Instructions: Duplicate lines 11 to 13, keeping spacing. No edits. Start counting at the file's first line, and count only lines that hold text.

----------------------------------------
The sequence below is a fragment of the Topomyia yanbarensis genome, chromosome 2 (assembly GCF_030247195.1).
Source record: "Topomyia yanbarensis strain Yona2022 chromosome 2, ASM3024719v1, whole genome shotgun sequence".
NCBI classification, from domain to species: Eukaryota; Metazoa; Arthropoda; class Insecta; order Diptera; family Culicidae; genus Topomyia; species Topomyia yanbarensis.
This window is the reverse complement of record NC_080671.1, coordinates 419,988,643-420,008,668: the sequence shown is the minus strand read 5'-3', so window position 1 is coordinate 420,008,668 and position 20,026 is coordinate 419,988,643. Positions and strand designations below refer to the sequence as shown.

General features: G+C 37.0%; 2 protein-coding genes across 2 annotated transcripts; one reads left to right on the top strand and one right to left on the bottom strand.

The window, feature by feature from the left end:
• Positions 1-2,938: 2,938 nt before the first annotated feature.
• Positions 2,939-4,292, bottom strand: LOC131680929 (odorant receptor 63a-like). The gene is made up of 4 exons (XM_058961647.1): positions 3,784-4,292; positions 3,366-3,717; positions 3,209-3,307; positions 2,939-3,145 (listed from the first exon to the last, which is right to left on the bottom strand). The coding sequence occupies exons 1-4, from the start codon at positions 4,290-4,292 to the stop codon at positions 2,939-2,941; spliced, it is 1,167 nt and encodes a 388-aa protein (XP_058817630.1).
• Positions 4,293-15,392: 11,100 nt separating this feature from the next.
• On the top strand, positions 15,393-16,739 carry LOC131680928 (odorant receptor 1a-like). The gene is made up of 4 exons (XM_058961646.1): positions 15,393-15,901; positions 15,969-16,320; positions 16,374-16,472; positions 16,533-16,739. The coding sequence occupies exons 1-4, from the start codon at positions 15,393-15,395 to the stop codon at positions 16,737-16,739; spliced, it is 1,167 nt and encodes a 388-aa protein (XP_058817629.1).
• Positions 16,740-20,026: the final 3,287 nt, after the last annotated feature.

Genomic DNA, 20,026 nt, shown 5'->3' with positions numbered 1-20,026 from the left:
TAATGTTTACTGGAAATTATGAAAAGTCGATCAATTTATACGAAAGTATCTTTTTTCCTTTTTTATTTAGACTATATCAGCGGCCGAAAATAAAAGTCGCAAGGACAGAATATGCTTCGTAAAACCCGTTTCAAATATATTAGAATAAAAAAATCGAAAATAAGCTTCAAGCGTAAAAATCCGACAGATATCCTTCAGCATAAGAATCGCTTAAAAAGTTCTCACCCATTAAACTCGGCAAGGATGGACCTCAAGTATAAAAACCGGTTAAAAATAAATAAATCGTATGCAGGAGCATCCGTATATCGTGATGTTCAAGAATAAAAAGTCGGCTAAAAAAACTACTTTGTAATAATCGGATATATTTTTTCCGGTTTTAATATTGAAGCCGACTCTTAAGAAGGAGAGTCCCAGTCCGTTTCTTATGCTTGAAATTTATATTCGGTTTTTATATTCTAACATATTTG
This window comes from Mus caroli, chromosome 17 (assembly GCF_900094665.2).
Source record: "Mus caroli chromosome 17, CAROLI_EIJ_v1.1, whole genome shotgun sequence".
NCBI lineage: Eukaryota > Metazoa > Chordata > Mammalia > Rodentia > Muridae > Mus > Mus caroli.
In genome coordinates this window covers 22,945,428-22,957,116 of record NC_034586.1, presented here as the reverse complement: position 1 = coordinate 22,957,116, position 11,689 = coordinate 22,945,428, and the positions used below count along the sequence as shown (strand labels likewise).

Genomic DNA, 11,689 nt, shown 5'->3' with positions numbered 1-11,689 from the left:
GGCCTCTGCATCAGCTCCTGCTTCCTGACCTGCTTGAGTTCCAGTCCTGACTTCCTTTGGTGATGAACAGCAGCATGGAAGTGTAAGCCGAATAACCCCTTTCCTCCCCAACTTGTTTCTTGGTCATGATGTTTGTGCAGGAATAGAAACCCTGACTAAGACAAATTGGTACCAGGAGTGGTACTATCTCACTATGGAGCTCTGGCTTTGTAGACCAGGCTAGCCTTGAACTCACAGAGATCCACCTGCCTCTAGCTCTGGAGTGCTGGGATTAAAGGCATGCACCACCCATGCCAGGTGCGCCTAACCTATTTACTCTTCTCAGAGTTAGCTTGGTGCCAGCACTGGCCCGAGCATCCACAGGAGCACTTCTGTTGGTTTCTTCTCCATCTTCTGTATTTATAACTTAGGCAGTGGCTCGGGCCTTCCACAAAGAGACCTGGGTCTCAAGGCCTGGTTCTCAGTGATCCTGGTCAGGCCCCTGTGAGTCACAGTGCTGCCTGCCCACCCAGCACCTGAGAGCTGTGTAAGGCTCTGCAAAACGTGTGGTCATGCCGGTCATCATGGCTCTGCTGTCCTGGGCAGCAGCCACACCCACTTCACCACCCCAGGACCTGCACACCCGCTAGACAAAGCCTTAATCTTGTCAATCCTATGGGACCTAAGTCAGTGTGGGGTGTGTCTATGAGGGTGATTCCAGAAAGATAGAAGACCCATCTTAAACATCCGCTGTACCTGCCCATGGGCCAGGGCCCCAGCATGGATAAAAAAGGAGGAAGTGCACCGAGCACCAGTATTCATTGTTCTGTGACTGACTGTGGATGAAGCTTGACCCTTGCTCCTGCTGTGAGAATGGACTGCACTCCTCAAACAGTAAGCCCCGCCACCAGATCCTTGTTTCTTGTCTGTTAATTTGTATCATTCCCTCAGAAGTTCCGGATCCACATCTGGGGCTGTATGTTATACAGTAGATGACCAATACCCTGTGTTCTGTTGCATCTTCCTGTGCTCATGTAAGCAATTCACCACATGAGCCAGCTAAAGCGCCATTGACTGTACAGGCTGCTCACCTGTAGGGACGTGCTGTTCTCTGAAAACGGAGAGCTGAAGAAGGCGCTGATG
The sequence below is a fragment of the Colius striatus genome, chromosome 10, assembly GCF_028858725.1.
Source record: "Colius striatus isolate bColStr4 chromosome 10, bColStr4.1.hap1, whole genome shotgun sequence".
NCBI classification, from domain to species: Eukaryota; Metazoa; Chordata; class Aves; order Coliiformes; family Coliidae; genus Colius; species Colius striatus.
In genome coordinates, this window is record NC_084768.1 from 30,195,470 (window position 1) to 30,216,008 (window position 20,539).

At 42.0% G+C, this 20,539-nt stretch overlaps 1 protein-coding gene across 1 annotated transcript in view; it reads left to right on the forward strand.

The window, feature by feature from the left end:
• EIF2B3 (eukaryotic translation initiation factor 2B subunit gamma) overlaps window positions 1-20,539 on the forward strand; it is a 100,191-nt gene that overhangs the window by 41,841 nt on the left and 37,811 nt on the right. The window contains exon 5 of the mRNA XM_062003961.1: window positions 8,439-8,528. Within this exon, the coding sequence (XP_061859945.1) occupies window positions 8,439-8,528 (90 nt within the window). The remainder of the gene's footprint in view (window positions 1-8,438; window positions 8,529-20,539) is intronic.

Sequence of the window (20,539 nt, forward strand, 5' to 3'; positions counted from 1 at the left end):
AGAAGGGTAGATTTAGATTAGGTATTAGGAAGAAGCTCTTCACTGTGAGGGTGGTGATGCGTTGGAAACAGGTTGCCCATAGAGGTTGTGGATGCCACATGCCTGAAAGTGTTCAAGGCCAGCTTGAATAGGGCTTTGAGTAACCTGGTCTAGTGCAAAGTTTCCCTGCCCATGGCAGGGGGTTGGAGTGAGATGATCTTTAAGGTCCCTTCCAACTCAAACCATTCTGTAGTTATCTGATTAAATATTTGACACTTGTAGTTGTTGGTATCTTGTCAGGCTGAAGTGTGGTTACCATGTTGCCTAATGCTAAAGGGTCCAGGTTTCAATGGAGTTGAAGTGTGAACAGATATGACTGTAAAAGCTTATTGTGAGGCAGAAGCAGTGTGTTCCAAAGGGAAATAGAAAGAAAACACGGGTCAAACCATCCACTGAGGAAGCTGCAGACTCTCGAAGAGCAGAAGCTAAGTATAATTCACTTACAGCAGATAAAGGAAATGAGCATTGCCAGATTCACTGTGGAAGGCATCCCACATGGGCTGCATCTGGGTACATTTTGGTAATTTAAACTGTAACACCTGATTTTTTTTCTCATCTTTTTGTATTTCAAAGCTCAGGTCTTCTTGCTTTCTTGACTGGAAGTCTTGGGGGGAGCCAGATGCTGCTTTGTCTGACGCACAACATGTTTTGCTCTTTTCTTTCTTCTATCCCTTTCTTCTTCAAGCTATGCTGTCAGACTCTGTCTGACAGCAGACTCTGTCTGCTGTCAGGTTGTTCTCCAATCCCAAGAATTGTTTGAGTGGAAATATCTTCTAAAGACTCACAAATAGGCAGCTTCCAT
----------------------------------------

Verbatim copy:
• Positions 16,740-20,026: the final 3,287 nt, after the last annotated feature.

Genomic DNA, 20,026 nt, shown 5'->3' with positions numbered 1-20,026 from the left:
TAATGTTTACTGGAAATTATGAAAAGTCGATCAATTTATACGAAAGTATCTTTTTTCCTTTTTTATTTAGACTATATCAGCGGCCGAAAATAAAAGTCGCAAGGACAGAATATGCTTCGTAAAACCCGTTTCAAATATATTAGAATAAAAAAATCGAAAATAAGCTTCAAGCGTAAAAATCCGACAGATATCCTTCAGCATAAGAATCGCTTAAAAAGTTCTCACCCATTAAACTCGGCAAGGATGGACCTCAAGTATAAAAACCGGTTAAAAATAAATAAATCGTATGCAGGAGCATCCGTATATCGTGATGTTCAAGAATAAAAAGTCGGCTAAAAAAACTACTTTGTAATAATCGGATATATTTTTTCCGGTTTTAATATTGAAGCCGACTCTTAAGAAGGAGAGTCCCAGTCCGTTTCTTATGCTTGAAATTTATATTCGGTTTTTATATTCTAACATATTTG